- DC-Approved Child Mental Health Screening Tools. This document, updated in July 2021, explains the background and methodology for choosing screening tools as conducted by the DC Collaborative for Mental Health in Pediatric Primary Care. It includes detailed information about administration, scoring, psychometric properties, and ordering information. Also see the Domain-Specific Screening Tools crosswalk.
- School Mental Health In Washington, DC. This landing page provides videos and resources on DC's behavioral health services for children and youth in public and public charter schools, DC's current Comprehensive Expansion in School Behavioral Health, and the role of the DC School Behavioral Health Community of Practice to support the Expansion in schools across the city.
- Improving Adolescent and Young Adult Health: Challenges and Opportunities Emerging from the Covid-19 Pandemic. This two-page brief offers strategies for advancing health care for AYAs during the COVID-19 pandemic and beyond. It includes a focus on preventive services and mental and behavioral health care, in the context of the pandemic.
- Child & Adolescent Mental Health Resource Guide for use by pediatric primary care providers in the Washington, DC area. This guide aims to provide a comprehensive listing of community behavioral health resources for children and adolescents in the District of Columbia. This latest version includes information about the operating status of agencies during the COVID-19 pandemic along with updated information related to the DC Medicaid managed care organizations, including searchable filters for CareFirst Community Health Plan DC and Medstar Family Choice MCOs.
- Autism Spectrum Disorders Toolkit for Pediatric Primary Care Providers in the District of Columbia. This toolkit focuses specifically on supporting children with Autism Spectrum Disorders and their families, by providing primary care providers with the tools to help families navigate the developmental disabilities landscape in Washington, DC.
- The DC Collaborative for Mental Health in Pediatric Primary Care has developed Resources for Cross-Sector Collaborative Care (July 2019). These include:
- Read the new Department of Health Care Finance transmittal – Pediatric Mental Health and Maternal Depression Screening Coverage and Tools (appoved 05/13/19). This transmittal discusses behavioral health in primary care as well as referral and provider resources.
- Updated Perinatal Mental Health Resources
- CDC's Autism Case Training: a free introductory course designed to help primary health care providers gain knowledge and skills to improve early identification of children with Autism Spectrum Disorders (ASD) and ensure timely and appropriate care.
- DC MAP (Mental health Access in Pediatrics) is a program aimed at improving mental health integration within pediatric primary care. The website offers links to consultation, training, referrals, education, and medication reviews.
Oral Health News
- The Connecting Kids to Coverage National Campaign wants to remind families that with Medicaid and the Children’s Health Insurance Program (CHIP) coverage, children and teens up to age 19 can receive the necessary dental care, including regular check-ups, x-rays, fluoride treatments, dental sealants, and fillings, to keep them healthy and smiling. The Campaign offers a variety of resources:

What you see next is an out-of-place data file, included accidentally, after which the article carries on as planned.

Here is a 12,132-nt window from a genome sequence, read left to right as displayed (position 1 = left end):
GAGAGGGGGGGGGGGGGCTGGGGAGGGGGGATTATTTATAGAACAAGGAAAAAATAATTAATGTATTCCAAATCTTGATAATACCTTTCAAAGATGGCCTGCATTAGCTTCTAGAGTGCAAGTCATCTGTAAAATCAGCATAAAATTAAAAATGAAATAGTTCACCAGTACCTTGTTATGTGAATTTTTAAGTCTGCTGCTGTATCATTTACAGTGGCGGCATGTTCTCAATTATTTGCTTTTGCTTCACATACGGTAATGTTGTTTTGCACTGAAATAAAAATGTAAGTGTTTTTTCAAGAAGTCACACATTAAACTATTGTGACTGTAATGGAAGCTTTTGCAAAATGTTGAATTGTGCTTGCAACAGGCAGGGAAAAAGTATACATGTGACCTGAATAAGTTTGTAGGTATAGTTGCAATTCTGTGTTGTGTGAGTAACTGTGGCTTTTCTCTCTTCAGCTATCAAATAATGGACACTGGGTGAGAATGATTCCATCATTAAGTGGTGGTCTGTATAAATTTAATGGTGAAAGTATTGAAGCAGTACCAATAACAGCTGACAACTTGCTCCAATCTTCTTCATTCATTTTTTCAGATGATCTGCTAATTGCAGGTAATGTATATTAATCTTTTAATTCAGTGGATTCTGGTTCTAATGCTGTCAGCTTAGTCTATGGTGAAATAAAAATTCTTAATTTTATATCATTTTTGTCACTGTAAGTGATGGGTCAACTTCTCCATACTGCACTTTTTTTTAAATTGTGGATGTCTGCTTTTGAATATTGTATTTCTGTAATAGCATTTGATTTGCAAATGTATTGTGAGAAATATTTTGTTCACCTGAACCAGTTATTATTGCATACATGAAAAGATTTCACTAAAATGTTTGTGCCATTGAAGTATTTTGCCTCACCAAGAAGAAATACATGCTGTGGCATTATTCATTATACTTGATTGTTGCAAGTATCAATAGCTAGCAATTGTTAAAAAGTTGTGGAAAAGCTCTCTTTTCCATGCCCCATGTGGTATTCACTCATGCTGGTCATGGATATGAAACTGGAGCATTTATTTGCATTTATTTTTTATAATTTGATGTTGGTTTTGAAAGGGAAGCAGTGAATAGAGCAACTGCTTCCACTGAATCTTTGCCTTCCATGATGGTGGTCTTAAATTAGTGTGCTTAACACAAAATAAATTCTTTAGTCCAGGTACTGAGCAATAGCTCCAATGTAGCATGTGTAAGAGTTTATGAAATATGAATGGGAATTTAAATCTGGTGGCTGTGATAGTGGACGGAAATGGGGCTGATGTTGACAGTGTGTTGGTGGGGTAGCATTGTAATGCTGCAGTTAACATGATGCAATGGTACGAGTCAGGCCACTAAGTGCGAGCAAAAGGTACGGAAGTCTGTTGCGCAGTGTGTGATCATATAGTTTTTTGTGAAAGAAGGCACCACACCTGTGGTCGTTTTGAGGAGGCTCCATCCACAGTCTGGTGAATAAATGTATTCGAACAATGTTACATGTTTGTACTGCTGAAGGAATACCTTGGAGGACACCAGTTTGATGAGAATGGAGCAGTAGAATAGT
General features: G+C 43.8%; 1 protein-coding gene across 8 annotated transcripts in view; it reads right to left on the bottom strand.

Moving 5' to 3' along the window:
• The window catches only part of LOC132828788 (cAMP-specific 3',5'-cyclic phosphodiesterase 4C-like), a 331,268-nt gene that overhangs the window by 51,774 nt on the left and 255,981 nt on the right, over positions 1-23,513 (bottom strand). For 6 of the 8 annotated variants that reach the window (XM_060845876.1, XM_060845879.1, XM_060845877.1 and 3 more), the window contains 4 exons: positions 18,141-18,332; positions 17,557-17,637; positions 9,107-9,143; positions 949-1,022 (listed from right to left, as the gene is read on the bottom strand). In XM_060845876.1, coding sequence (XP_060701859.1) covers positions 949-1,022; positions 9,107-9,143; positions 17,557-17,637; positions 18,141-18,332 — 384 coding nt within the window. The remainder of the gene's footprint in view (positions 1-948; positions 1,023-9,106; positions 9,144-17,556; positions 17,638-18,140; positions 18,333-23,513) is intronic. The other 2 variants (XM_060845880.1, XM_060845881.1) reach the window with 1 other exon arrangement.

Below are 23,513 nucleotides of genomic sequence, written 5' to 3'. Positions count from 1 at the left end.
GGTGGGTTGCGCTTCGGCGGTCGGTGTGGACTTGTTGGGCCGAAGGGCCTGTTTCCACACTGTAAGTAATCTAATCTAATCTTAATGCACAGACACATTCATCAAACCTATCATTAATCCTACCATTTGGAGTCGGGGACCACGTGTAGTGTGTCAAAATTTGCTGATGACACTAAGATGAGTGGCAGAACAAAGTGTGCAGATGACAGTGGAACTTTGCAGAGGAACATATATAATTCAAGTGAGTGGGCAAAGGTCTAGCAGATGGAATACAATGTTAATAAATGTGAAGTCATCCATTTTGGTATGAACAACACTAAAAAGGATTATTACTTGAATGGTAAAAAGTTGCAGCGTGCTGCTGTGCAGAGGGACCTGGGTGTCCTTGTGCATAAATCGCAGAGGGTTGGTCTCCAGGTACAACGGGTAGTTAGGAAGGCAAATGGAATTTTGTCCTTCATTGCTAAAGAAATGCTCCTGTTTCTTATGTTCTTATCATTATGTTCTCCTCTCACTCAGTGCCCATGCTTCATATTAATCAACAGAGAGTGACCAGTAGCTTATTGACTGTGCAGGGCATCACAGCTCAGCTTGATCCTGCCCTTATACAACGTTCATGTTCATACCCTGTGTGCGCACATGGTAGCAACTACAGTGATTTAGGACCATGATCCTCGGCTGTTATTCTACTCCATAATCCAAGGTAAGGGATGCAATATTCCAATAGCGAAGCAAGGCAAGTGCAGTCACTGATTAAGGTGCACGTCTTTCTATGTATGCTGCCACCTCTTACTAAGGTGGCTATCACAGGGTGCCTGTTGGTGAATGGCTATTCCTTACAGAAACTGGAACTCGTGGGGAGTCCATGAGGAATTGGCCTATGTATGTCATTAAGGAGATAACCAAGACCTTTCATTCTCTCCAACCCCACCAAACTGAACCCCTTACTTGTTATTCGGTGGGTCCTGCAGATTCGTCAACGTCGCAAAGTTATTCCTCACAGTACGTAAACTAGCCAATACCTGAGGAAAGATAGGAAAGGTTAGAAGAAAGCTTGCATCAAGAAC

Twitter and Facebook graphics are available in English and Spanish to share on social media.
Tip sheet with advice on sharing dental health education materials.
Find a Dentist tool to locate a dentist in their area that accepts Medicaid and CHIP.
- Materials specifically for expectant mothers, toddlers, and children with special needs on their Oral Health Initiative page.
- Note on Billing for Fluoride Varnish. DC Medicaid primary care providers who have completed fluoride varnish training can bill the Fee-for-Service (FFS) Medicaid program and the Medicaid Managed Care Organizations (MCOs) for fluoride varnish application on a child under 3 (three) years of age. Currently, DC Medicaid primary care providers who are enrolled and trained by DC HealthCheck can bill FFS and the MCOs for the application of fluoride varnish using CDT code D1206 or CPT code 99188. When this policy was implemented in 2014, CDT code D1206 was the only procedure code for fluoride varnish application and since then CPT 99188 code was added to the fee schedule.
Effective March 1, 2018, DC Medicaid (FFS and the MCOs) will no longer reimburse primary care providers for fluoride varnish claims submitted using the CDT code D1206. Only fluoride varnish claims submitted by primary care providers using the CPT code 99188 will be processed and paid.
2. All fluoride varnish claims received by primary care providers for visits that occurred before March 1, 2018 will be processed. However, any varnish claims received by primary care providers for a date service after March 1, 2018, will only be paid if the claim for fluoride varnish application is coded using the CPT code 99188.
- ADA State Fact Sheets on Geographic Access to Dental Care. The American Dental Association (ADA) Health Policy Institute published one-page infographic for each state, including the District of Columbia, highlighting access to dental care for Medicaid beneficiaries. The District’s fact sheet highlights that 100% of publicly insured children live in areas where there is at least one Medicaid dentist per 2,000 publicly insured children within a 15-minute travel time. Click here to learn more.